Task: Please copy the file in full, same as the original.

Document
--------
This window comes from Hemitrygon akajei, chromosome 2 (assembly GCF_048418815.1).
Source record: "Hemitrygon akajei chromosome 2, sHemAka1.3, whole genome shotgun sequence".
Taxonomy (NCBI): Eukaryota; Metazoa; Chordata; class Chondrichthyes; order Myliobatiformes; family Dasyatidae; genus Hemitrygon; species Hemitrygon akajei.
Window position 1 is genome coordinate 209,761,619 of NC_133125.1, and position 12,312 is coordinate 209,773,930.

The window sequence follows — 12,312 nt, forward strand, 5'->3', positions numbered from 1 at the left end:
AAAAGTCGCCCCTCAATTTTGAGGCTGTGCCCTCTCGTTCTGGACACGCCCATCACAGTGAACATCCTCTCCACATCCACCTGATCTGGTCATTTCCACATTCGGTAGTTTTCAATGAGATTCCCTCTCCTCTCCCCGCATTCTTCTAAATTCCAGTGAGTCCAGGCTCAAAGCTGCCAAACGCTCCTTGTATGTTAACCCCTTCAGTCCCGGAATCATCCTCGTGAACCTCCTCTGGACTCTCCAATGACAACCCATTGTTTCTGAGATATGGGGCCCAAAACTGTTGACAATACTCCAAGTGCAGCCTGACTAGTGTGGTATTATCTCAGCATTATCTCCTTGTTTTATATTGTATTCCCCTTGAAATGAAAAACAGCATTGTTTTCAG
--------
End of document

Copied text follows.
This window comes from Hemitrygon akajei, chromosome 2 (assembly GCF_048418815.1).
Source record: "Hemitrygon akajei chromosome 2, sHemAka1.3, whole genome shotgun sequence".
Taxonomy (NCBI): Eukaryota; Metazoa; Chordata; class Chondrichthyes; order Myliobatiformes; family Dasyatidae; genus Hemitrygon; species Hemitrygon akajei.
Window position 1 is genome coordinate 209,761,619 of NC_133125.1, and position 12,312 is coordinate 209,773,930.

The window sequence follows — 12,312 nt, forward strand, 5'->3', positions numbered from 1 at the left end:
AAAAGTCGCCCCTCAATTTTGAGGCTGTGCCCTCTCGTTCTGGACACGCCCATCACAGTGAACATCCTCTCCACATCCACCTGATCTGGTCATTTCCACATTCGGTAGTTTTCAATGAGATTCCCTCTCCTCTCCCCGCATTCTTCTAAATTCCAGTGAGTCCAGGCTCAAAGCTGCCAAACGCTCCTTGTATGTTAACCCCTTCAGTCCCGGAATCATCCTCGTGAACCTCCTCTGGACTCTCCAATGACAACCCATTGTTTCTGAGATATGGGGCCCAAAACTGTTGACAATACTCCAAGTGCAGCCTGACTAGTGTGGTATTATCTCAGCATTATCTCCTTGTTTTATATTGTATTCCCCTTGAAATGAAAAACAGCATTGTTTTCAG